Catcalled



a shrill, whistlelike sound or loud raucous shout made to express disapproval at a theater, meeting, etc.
an instrument for producing such a sound.
to sound catcalls.
to express disapproval of by catcalls.
Contemporary Examples

Eighty-six percent of them had been catcalled on the street, and 36 percent said it happened daily.
Apps and Online Programs Offer New Ways to Report Street Harassment Tessa Miller April 1, 2014

They sang songs—including, infamously, Wild Thing—and catcalled at a female detective.
The Myth of the Central Park Five Edward Conlon October 18, 2014

Historical Examples

They whined it, they catcalled it, they shrieked it in falsetto imitation of Clarence’s mother.
Fanny Herself Edna Ferber

And they all yodelled and catcalled till I went out on the porch.
Georgina’s Service Stars Annie Fellows Johnston

They whistled, hollowed and catcalled and interrupted the Prologue for above ten Minutes.
A Will and No Will or A Bone for the Lawyers. (1746) The New Play Criticiz’d, or the Plague of Envy (1747) Charles Macklin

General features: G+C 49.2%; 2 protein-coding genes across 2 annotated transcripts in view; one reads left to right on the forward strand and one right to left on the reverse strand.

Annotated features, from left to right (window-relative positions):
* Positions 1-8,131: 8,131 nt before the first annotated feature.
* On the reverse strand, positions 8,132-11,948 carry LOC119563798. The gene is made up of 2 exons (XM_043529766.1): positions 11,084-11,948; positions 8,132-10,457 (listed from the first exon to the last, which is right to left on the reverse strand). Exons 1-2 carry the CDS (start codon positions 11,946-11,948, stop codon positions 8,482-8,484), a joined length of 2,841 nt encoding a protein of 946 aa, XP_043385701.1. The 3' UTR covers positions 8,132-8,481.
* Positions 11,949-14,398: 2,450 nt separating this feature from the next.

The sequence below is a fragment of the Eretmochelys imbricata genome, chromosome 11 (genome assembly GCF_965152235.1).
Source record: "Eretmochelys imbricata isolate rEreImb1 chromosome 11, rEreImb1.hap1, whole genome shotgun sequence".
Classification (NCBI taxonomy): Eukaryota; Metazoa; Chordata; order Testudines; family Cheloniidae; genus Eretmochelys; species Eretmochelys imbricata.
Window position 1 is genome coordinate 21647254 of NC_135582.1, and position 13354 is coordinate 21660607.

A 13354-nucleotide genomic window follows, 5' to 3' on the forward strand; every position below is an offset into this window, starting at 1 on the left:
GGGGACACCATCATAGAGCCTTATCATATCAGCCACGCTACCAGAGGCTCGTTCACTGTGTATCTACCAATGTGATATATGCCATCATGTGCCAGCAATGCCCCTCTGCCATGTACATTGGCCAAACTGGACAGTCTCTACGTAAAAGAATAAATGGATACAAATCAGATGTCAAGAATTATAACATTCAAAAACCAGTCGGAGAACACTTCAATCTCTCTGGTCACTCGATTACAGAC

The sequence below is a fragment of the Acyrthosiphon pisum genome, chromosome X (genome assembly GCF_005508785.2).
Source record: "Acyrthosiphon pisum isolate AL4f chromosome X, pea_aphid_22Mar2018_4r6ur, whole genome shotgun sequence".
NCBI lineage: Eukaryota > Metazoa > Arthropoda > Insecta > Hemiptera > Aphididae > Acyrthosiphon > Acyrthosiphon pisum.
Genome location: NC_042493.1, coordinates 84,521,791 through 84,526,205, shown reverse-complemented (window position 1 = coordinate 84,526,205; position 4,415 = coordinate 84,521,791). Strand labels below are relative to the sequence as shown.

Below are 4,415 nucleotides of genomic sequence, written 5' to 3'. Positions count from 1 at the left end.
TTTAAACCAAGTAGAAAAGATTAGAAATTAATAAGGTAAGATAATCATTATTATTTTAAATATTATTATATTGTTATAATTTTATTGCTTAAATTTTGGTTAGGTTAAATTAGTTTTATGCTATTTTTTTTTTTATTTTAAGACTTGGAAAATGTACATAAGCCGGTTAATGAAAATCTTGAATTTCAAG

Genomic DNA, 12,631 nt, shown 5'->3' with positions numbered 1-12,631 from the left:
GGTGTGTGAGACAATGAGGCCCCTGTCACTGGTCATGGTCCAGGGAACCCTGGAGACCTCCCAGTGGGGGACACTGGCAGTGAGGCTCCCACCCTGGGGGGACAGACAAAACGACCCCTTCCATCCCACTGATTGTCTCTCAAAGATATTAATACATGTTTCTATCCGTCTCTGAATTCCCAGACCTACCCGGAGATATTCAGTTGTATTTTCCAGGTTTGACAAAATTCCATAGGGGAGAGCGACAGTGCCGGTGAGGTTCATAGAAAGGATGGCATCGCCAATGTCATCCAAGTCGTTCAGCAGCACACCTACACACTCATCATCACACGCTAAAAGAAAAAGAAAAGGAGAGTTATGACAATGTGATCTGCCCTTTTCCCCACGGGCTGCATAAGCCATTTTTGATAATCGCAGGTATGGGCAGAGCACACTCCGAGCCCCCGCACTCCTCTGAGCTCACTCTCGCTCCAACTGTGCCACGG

Ladies stood on their chairs and waved their handkerchiefs, while men threw up their hats, danced, and catcalled.
Booker T. Washington Emmett J. Scott and Lyman Beecher Stowe

noun
a shrill whistle or cry expressing disapproval, as at a public meeting, etc
verb
to utter such a call (at); deride with catcalls
n.

1650s, a type of noisemaker used to express dissatisfaction in play-houses, from cat (n.) + call (n.); presumably because it sounded like an angry cat. As a verb, attested from 1734.

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    a shrill, whistlelike sound or loud raucous shout made to express disapproval at a theater, meeting, etc. an instrument for producing such a sound. to sound catcalls. to express disapproval of by catcalls. noun a shrill whistle or cry expressing disapproval, as at a public meeting, etc verb to utter such a call (at); deride […]

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